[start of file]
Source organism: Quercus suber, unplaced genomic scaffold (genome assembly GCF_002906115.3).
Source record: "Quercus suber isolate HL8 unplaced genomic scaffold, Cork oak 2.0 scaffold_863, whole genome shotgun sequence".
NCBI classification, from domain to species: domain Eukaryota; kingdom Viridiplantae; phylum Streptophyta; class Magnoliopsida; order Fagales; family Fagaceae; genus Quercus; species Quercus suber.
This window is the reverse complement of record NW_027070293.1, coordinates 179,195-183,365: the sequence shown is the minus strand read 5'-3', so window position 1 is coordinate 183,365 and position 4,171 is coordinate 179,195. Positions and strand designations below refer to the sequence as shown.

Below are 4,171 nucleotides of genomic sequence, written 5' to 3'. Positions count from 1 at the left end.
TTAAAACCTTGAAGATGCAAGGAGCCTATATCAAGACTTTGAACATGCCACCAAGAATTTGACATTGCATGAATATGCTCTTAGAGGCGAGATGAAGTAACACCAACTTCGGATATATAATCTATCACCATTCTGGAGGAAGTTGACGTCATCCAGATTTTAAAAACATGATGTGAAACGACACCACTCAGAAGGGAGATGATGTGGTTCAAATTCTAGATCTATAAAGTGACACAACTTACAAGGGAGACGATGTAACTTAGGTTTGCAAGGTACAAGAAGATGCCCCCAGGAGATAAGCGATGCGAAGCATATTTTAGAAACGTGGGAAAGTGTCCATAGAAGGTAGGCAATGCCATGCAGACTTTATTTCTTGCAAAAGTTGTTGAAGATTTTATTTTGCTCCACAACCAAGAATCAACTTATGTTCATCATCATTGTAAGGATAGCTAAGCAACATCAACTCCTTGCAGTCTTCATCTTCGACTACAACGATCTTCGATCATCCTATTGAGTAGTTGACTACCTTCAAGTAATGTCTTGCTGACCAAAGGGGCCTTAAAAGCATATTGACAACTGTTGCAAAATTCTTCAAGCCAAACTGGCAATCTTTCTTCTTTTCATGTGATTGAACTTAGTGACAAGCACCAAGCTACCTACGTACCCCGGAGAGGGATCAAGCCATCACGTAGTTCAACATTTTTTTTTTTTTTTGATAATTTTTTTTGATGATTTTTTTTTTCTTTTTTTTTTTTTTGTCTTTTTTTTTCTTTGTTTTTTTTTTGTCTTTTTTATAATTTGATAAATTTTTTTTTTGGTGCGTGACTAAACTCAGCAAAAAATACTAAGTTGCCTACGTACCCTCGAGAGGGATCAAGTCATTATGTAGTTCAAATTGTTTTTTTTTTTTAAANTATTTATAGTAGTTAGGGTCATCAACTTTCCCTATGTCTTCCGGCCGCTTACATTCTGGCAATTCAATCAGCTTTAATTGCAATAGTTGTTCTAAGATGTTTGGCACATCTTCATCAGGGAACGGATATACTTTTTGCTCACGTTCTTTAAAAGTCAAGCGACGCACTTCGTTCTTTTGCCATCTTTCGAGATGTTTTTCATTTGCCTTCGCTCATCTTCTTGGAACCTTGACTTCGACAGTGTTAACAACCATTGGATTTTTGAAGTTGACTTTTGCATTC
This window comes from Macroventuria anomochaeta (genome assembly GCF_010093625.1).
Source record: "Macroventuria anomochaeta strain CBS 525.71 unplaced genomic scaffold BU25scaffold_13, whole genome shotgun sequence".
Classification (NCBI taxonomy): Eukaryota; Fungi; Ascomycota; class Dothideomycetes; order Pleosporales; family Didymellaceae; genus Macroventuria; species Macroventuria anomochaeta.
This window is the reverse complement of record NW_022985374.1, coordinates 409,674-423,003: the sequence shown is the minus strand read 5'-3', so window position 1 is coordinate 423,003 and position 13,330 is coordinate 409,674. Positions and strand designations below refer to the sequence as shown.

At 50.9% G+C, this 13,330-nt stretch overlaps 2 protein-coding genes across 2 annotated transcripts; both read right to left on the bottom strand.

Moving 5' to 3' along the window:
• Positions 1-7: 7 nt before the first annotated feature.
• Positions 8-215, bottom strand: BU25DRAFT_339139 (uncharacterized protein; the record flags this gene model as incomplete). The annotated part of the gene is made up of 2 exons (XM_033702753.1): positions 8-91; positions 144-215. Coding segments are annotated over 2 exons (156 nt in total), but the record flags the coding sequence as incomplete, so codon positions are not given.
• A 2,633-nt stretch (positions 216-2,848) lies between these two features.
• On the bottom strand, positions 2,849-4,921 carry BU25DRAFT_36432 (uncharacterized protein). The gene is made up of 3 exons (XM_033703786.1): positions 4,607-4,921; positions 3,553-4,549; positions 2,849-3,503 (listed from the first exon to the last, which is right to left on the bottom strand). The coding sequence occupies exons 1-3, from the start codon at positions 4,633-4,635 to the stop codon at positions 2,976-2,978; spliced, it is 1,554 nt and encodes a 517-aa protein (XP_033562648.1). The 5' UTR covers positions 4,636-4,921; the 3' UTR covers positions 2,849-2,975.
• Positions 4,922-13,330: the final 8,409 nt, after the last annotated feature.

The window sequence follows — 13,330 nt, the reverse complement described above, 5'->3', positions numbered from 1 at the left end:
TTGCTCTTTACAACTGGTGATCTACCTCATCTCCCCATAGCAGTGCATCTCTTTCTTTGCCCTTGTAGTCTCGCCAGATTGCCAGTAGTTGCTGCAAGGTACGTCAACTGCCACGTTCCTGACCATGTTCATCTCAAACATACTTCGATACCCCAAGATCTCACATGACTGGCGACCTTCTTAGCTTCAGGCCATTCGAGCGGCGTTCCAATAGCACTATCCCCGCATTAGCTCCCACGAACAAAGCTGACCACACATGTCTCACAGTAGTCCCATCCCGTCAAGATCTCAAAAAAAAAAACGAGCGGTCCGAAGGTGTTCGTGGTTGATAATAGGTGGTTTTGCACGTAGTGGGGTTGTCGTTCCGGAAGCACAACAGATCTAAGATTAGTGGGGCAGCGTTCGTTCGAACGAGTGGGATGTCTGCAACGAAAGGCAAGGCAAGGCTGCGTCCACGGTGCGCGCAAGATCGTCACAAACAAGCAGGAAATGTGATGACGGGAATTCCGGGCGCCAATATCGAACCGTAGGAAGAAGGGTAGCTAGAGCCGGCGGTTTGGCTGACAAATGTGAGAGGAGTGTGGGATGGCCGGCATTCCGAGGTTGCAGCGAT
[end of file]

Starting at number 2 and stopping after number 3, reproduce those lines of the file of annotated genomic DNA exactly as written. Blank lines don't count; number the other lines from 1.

Source record: "Quercus suber isolate HL8 unplaced genomic scaffold, Cork oak 2.0 scaffold_863, whole genome shotgun sequence".
NCBI classification, from domain to species: domain Eukaryota; kingdom Viridiplantae; phylum Streptophyta; class Magnoliopsida; order Fagales; family Fagaceae; genus Quercus; species Quercus suber.